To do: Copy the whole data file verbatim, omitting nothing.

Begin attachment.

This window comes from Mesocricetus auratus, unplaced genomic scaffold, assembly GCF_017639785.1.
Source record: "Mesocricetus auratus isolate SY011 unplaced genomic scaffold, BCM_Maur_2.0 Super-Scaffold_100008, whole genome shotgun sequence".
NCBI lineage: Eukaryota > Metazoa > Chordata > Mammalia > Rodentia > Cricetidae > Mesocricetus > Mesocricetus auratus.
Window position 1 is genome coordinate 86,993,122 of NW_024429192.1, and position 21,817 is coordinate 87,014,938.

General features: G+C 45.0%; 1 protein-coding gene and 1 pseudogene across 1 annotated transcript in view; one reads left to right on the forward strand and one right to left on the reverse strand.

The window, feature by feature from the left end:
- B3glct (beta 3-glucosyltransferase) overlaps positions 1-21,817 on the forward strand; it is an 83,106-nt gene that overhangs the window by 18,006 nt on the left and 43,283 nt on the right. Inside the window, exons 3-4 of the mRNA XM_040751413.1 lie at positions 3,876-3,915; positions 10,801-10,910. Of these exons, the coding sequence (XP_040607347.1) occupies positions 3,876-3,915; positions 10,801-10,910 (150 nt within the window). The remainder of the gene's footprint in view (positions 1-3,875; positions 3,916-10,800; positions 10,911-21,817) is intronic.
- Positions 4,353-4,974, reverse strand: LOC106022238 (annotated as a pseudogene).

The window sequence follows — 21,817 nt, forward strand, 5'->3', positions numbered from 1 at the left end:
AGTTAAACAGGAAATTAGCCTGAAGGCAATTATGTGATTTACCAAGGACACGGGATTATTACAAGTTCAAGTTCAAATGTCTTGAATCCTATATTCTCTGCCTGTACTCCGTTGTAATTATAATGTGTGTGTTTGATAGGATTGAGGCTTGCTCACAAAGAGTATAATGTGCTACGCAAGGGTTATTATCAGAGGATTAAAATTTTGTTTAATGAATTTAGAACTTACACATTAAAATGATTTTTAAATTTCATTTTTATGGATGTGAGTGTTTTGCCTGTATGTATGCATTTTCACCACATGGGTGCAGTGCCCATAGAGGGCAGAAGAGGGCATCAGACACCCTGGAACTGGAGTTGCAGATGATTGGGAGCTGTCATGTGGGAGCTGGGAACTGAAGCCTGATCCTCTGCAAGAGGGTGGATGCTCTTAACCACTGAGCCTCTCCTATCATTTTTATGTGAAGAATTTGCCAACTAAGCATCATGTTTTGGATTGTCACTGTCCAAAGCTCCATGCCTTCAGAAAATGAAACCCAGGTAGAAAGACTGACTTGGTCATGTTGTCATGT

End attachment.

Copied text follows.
This window comes from Mesocricetus auratus, unplaced genomic scaffold, assembly GCF_017639785.1.
Source record: "Mesocricetus auratus isolate SY011 unplaced genomic scaffold, BCM_Maur_2.0 Super-Scaffold_100008, whole genome shotgun sequence".
NCBI lineage: Eukaryota > Metazoa > Chordata > Mammalia > Rodentia > Cricetidae > Mesocricetus > Mesocricetus auratus.
Window position 1 is genome coordinate 86,993,122 of NW_024429192.1, and position 21,817 is coordinate 87,014,938.

General features: G+C 45.0%; 1 protein-coding gene and 1 pseudogene across 1 annotated transcript in view; one reads left to right on the forward strand and one right to left on the reverse strand.

The window, feature by feature from the left end:
- B3glct (beta 3-glucosyltransferase) overlaps positions 1-21,817 on the forward strand; it is an 83,106-nt gene that overhangs the window by 18,006 nt on the left and 43,283 nt on the right. Inside the window, exons 3-4 of the mRNA XM_040751413.1 lie at positions 3,876-3,915; positions 10,801-10,910. Of these exons, the coding sequence (XP_040607347.1) occupies positions 3,876-3,915; positions 10,801-10,910 (150 nt within the window). The remainder of the gene's footprint in view (positions 1-3,875; positions 3,916-10,800; positions 10,911-21,817) is intronic.
- Positions 4,353-4,974, reverse strand: LOC106022238 (annotated as a pseudogene).

The window sequence follows — 21,817 nt, forward strand, 5'->3', positions numbered from 1 at the left end:
AGTTAAACAGGAAATTAGCCTGAAGGCAATTATGTGATTTACCAAGGACACGGGATTATTACAAGTTCAAGTTCAAATGTCTTGAATCCTATATTCTCTGCCTGTACTCCGTTGTAATTATAATGTGTGTGTTTGATAGGATTGAGGCTTGCTCACAAAGAGTATAATGTGCTACGCAAGGGTTATTATCAGAGGATTAAAATTTTGTTTAATGAATTTAGAACTTACACATTAAAATGATTTTTAAATTTCATTTTTATGGATGTGAGTGTTTTGCCTGTATGTATGCATTTTCACCACATGGGTGCAGTGCCCATAGAGGGCAGAAGAGGGCATCAGACACCCTGGAACTGGAGTTGCAGATGATTGGGAGCTGTCATGTGGGAGCTGGGAACTGAAGCCTGATCCTCTGCAAGAGGGTGGATGCTCTTAACCACTGAGCCTCTCCTATCATTTTTATGTGAAGAATTTGCCAACTAAGCATCATGTTTTGGATTGTCACTGTCCAAAGCTCCATGCCTTCAGAAAATGAAACCCAGGTAGAAAGACTGACTTGGTCATGTTGTCATGT